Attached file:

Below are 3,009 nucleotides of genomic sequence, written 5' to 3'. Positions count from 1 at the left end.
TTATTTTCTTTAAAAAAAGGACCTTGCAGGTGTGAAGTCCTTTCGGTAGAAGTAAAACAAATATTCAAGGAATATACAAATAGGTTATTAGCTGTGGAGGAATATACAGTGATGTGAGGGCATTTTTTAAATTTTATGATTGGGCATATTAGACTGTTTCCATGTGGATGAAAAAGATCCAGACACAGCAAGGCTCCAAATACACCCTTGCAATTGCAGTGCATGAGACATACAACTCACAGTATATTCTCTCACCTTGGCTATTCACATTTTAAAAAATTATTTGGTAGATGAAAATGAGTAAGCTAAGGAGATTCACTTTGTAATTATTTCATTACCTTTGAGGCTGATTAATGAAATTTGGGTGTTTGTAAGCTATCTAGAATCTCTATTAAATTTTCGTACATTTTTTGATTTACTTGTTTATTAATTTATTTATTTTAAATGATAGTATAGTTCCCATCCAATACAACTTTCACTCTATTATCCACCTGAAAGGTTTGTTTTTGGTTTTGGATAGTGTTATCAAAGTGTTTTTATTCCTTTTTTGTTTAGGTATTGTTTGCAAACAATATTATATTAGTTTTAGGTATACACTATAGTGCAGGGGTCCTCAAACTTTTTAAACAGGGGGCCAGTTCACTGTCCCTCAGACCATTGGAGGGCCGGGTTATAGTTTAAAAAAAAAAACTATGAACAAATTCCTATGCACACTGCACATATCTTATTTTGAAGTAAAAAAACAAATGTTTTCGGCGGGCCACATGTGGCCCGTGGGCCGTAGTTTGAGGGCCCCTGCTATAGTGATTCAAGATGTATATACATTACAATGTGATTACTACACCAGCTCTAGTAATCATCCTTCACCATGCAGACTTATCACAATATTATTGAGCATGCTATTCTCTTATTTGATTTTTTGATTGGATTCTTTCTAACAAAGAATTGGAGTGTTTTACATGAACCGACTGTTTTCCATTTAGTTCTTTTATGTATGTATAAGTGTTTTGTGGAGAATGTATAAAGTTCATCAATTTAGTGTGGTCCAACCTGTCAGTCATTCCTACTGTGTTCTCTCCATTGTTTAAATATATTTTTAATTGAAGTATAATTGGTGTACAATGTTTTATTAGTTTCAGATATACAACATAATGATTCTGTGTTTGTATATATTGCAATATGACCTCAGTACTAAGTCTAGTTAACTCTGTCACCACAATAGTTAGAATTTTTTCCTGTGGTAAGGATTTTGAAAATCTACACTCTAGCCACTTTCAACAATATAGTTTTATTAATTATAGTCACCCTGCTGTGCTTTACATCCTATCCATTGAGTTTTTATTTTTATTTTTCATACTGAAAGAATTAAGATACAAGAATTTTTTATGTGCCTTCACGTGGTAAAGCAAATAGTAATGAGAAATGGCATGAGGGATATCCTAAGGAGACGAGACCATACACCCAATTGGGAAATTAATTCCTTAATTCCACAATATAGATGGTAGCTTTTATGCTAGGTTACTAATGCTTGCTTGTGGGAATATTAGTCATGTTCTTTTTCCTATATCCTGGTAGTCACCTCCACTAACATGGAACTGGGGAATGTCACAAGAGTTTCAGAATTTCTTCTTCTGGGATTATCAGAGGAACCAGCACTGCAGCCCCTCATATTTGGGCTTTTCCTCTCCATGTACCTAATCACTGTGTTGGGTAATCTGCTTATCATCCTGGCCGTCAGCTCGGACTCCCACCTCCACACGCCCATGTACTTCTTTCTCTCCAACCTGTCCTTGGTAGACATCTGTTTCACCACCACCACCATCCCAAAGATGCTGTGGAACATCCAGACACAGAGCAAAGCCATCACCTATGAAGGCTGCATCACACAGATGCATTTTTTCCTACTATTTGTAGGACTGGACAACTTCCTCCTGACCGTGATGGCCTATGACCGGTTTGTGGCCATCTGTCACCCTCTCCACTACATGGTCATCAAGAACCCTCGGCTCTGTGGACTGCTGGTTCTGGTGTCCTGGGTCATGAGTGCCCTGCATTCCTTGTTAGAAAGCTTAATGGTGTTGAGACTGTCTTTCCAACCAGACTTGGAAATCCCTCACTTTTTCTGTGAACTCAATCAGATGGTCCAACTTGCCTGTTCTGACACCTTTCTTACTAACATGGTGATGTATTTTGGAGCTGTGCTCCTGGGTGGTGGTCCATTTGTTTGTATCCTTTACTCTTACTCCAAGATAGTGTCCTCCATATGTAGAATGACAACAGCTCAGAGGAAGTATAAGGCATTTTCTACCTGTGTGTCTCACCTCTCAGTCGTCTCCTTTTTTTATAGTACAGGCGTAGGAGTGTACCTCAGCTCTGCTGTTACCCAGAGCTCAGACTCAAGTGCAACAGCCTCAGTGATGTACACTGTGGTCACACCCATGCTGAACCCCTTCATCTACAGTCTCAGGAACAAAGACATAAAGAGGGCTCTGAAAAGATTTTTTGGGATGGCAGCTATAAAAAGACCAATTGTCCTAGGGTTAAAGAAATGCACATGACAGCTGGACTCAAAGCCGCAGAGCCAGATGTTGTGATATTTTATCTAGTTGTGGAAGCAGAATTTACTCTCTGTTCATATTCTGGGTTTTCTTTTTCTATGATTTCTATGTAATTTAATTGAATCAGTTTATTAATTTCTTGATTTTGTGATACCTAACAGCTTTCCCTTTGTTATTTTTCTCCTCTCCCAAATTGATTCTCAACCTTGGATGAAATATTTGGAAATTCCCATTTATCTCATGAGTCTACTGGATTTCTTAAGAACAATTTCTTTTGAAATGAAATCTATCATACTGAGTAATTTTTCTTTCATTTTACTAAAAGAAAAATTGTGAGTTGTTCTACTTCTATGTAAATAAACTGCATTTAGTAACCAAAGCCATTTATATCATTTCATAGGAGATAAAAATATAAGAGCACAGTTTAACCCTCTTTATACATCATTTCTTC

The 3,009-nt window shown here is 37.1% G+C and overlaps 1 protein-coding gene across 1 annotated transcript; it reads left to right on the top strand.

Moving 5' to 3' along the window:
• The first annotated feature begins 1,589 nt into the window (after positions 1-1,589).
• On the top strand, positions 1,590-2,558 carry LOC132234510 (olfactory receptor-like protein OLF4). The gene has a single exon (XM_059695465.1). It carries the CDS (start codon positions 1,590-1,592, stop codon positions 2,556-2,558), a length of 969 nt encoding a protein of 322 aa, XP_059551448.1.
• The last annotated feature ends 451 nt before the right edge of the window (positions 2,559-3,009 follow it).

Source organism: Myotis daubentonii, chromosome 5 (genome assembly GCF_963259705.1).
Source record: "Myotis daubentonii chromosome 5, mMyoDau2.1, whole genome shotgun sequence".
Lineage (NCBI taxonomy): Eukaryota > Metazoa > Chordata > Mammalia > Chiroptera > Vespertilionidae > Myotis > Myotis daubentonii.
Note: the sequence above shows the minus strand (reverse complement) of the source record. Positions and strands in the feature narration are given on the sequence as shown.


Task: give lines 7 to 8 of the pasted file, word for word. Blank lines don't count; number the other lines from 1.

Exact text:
• The last annotated feature ends 451 nt before the right edge of the window (positions 2,559-3,009 follow it).

Source organism: Myotis daubentonii, chromosome 5 (genome assembly GCF_963259705.1).